James Harden, Victor Oladipo and Caris LeVert are all headed to new teams, the latest in a never-ending line of household names to do so. It begs the question: Who got next?
As part of a four-squad blockbuster, Harden is joining the Brooklyn Nets, LeVert is off to the Indiana Pacers, and Oladipo is landing with the Houston Rockets, according to The Athletic's Shams Charania.
The league could be in for a transactional lull after such a massive deal. Harden was the one megastar who was readily available, and teams could be scared out of major moves during a season that has turned into a competitive crapshoot amid the coronavirus pandemic.
Then again, we know better. This is the NBA. Another notable trade is always around the corner. And with barely eight weeks to go before the March 25 deadline, the chatter should only heat up from here.
Nobody of Harden's caliber projects to get moved—as of now, anyway—but plenty of recognizable names have feasible paths to the chopping or auction block.
The likelihood of each candidate being unloaded varies. Could the Toronto Raptors ship out Kyle Lowry? Could the San Antonio Spurs flip DeMar DeRozan? Could the Philadelphia 76ers exchange Ben Simmons for a different star? Maybe. But those aren't the names we feel confident enough to fit for new uniforms prior to March 25.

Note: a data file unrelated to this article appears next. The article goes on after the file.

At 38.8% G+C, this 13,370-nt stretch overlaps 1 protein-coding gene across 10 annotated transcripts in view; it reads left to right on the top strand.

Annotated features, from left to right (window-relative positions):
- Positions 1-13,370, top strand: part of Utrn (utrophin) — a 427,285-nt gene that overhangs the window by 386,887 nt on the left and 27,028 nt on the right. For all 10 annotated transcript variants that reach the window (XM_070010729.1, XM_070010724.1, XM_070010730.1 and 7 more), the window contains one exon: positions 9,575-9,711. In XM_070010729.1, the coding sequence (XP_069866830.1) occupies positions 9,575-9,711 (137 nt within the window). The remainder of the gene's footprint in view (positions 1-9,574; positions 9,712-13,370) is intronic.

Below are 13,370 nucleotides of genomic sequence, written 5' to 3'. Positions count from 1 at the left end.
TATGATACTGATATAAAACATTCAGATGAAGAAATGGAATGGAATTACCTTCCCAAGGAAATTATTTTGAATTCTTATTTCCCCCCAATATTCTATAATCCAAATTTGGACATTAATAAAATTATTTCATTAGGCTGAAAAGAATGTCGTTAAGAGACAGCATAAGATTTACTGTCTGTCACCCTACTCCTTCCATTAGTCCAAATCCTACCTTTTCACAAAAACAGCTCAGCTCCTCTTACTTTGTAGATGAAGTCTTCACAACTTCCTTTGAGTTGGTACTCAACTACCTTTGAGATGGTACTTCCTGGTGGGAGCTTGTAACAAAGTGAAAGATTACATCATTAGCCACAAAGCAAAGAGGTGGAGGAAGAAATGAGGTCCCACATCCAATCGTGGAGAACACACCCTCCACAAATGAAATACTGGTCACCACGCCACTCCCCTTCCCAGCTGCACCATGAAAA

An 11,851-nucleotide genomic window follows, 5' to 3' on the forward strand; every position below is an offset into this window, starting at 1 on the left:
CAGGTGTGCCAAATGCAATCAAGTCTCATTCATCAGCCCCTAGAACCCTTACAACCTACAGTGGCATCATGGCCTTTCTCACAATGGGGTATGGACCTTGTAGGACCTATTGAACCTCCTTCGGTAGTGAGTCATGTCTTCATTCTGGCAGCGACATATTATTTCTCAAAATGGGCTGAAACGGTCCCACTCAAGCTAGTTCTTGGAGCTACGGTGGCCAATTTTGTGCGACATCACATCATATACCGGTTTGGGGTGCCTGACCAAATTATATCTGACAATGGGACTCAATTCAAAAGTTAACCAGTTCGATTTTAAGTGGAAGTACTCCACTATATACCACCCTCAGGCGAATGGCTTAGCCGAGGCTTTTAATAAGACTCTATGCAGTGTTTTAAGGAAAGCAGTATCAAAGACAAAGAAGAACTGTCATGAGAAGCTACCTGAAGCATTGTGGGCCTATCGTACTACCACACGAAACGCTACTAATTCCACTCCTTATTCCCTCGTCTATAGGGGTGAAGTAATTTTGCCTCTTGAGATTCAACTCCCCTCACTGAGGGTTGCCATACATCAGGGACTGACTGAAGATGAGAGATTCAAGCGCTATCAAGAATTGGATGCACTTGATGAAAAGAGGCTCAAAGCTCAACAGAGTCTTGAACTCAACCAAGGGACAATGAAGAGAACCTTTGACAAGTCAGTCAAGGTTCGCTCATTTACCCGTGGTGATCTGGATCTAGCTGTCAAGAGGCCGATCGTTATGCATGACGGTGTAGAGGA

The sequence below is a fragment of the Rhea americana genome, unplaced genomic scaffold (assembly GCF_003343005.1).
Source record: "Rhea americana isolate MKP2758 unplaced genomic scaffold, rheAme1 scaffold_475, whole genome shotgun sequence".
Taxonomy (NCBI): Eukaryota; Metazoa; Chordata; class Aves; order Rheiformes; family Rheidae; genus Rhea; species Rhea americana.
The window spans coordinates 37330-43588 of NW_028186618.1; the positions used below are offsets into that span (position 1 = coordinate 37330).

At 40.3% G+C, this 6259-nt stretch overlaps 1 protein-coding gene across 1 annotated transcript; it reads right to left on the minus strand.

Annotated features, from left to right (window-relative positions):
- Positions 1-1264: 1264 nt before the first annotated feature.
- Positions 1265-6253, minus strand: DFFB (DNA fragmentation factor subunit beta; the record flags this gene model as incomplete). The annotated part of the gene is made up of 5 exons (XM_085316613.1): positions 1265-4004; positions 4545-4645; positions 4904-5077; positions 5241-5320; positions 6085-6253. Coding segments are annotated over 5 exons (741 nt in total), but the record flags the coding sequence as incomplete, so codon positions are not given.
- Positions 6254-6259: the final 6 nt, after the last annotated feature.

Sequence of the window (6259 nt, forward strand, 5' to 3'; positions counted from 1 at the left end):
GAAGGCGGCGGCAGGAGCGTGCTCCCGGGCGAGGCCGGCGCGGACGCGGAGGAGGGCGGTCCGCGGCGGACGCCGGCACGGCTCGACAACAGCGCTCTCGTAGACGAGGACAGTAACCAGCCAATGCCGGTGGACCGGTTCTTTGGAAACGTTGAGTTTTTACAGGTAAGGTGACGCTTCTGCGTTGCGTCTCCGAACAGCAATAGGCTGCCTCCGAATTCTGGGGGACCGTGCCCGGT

These players are.
Will Barton, Denver Nuggets
Something needs to change with the Denver Nuggets. They're 26th in points allowed per possession and getting annihilated at the rim and from beyond the arc.
Their defensive struggles are, to some extent, the byproduct of bad luck. Opponents are knocking down 45.4 percent of their wide-open threes, and those are looks only the Rockets, Minnesota Timberwolves and Oklahoma City Thunder currently do a better job of limiting.
The Nuggets' overall defensive shot profile is really good. They're third in expected field-goal percentage allowed based on where opponents are generating attempts. Denver's defense shouldn't hover inside the doldrums forever.
This still isn't a group that's built to get stops. It lost two of its best perimeter defenders over the offseason in Torrey Craig and Jerami Grant, and Gary Harris isn't big or long enough to handle larger wings. Michael Porter Jr. did nothing prior to his time away from the team to show he's ready for that responsibility.
That leaves the trade market. Maybe the Nuggets decide to swing for the fences and lean further into their offense (Bradley Beal?). Or perhaps they just target a mid-end defensive wing. Whatever they do is bound to include Harris or Will Barton, their two most useful salary-matchers.
Barton forecasts as the most likely goner.